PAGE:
I don’t remember Brook fully committing to a multi-punch combination in the first half of the fight but he now took confidence from the realisation that Porter wasn’t as powerful as Paulie Malignaggi had made him look last April. An uppercut briefly buzzed the champion towards the end of the seventh and proved to be a watershed moment in the fight. By the eighth Porter looked as knackered as Brook looked fresh and the Englishman was a whisker away from landing the finale of a crisp left-right combination. Any previous similarities to Tyson were now distant memories and it appeared that if Porter attempted a bob, he wouldn’t have the energy to complete the weave back into position. No one deserved to win a horrible ninth before Kell took a tenth to confirm it was now his fight for the taking.
Sending his charge out for the eleventh, Ingle told Brook there was nothing in this contest and that he could win it. Trainers will often say whatever it is they think is best for their fighter to hear in the championship rounds of a title fight but on this occasion I think Ingle was entirely accurate in both what he said, and the urging tone he adopted to deliver the message.
Brook was finally letting his combinations flow against a dog tired Porter who, to his credit, continued to propel himself head first into the fray. Now, however, rather than marching forward like a man on a mission with bad intentions, he was stumbling ahead like a drunk student towards their bed with the goal of at least 12 hours uninterrupted sleep. He was merely paying lip service to his role as the aggressor and I had the challenger winning the final two rounds and the fight by a deserved point.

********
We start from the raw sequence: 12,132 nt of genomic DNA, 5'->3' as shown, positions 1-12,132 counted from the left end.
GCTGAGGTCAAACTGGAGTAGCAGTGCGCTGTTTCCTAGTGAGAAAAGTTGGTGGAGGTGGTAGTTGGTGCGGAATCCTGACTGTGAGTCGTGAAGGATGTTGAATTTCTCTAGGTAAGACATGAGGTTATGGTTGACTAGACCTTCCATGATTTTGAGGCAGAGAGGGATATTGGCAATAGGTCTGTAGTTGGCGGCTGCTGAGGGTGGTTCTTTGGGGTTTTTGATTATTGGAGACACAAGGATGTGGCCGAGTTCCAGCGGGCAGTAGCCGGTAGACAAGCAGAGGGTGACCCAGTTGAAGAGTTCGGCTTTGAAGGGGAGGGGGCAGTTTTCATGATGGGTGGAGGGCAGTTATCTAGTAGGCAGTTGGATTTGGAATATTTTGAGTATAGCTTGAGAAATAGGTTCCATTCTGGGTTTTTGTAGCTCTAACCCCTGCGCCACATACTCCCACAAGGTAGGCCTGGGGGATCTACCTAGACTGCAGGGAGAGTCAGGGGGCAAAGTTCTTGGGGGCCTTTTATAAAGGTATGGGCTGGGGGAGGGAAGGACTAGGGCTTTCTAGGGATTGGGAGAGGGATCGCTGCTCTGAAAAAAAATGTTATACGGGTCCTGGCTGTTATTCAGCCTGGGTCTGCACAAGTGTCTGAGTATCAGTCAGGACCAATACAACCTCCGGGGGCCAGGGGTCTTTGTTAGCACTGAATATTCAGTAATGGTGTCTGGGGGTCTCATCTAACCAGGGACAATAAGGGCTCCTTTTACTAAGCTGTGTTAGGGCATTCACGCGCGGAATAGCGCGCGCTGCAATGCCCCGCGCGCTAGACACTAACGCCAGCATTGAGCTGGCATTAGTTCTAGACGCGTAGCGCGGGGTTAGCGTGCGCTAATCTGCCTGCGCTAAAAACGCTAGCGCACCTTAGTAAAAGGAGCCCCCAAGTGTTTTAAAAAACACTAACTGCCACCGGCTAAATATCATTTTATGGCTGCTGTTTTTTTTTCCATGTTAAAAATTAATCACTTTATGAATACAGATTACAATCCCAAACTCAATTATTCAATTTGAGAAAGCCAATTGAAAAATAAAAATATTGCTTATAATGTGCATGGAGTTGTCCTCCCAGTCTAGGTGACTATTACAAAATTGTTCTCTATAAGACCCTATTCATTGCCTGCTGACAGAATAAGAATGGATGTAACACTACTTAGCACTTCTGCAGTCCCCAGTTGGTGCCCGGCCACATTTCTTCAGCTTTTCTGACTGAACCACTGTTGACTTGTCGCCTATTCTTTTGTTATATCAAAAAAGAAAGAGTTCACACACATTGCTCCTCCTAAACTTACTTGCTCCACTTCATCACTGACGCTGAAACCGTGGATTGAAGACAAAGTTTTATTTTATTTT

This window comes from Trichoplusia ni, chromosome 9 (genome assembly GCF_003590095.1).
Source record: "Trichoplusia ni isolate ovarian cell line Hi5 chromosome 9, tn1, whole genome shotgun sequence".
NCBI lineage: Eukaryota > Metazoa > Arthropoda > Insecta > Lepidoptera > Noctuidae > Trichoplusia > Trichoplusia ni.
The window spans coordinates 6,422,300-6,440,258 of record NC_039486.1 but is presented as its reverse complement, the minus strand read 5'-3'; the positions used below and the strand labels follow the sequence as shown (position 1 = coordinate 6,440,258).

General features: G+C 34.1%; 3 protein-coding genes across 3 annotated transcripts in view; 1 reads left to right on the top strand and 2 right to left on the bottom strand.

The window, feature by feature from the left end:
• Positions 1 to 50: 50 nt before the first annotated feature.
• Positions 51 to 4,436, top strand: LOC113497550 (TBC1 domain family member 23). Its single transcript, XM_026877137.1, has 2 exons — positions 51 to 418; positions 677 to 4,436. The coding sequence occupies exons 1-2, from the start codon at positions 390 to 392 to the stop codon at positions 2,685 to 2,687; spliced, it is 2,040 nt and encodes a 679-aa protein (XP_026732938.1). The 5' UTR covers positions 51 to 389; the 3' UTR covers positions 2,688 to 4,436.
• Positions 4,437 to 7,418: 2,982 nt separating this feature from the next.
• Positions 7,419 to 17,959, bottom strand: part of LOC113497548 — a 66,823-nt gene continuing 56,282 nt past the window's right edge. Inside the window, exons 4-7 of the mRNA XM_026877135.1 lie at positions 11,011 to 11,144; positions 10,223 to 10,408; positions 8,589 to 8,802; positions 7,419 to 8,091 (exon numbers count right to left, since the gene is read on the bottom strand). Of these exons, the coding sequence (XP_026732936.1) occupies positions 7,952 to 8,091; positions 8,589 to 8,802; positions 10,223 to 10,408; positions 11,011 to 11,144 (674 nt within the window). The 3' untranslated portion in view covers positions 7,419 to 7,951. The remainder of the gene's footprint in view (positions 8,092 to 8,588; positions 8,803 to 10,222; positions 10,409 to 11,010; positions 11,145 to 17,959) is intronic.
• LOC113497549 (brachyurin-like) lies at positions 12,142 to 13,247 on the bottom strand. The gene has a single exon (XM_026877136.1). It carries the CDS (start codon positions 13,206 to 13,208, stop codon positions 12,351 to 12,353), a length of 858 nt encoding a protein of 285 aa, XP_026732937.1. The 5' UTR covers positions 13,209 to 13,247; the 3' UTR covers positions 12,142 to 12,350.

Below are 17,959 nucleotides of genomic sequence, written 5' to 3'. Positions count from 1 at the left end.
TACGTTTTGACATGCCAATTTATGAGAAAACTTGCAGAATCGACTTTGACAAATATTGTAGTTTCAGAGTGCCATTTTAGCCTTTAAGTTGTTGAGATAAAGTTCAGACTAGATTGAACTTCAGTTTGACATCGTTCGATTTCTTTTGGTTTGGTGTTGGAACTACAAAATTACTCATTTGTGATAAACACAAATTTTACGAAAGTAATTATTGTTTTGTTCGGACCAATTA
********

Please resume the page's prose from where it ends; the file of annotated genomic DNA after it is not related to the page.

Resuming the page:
But champions mimicking aggressiveness has been enough to hold onto belts countless times in the past and I must confess I didn’t share the British twittersphere’s confidence that a new IBF welterweight champ would be crowned. As I said before, American judges simply don’t give decisions to British boxers in tight fights in America.
And they didn’t break the mould tonight either. With the two US judges scoring it 117-111 and 116-112, this fight was apparently as tight as Real Madrid’s purse strings every summer. I thought Yorkshireman Dave Parris’ 114-114 was closer to the truth and Brook himself was spot on in gleefully saying “it were close but I knew that I’d nicked it” minutes after an announcement that he greeted with a mixture of surprise and unbridled delight. But as usual, it comes down to the age old pugilistic question, what do you like?
It is always said that the answer to the above question in the US is very simple: aggression. It is, of course, more nuanced than that but they undoubtedly like to see a fighter force the issue, move forward and throw punches. For at least six rounds, Porter clearly did that so where does 117-111 and 116-112 come from? Could it be that the heavy-handed reputation he has forged since the destruction of Malignaggi actually counted against him this time around? That, as Brook was never in any danger, Porter was viewed as trying to con the ringside scorers with showy swings of big hollow bombs and flurries as light as the snowflakes of an Easter blizzard?
Whatever the logic, the name of Kell Brook is now added to Johnny Nelson, Clinton Woods, Herol Graham, Paul Jones and Naseem Hamed on the list of modern world champions from the Steel City. And as a player in and around the most lucrative weight class in boxing, untold riches could be just around the corner. Mayweather or Pacquiao bouts seem unlikely but knockout sensation Keith Thurman was ringside and didn’t look unduly perturbed by anything he witnessed. Juan Manuel Marquez, Danny Garcia and Devon Alexander are further names on the list of possible paydays.
Another big night in America is certainly there if he wants it but most will hope a football stadium Battle of Britain with Amir Khan is made first. Before all that, Kell just wants to finally receive the recognition he richly deserves. And I for one hope that he gets it.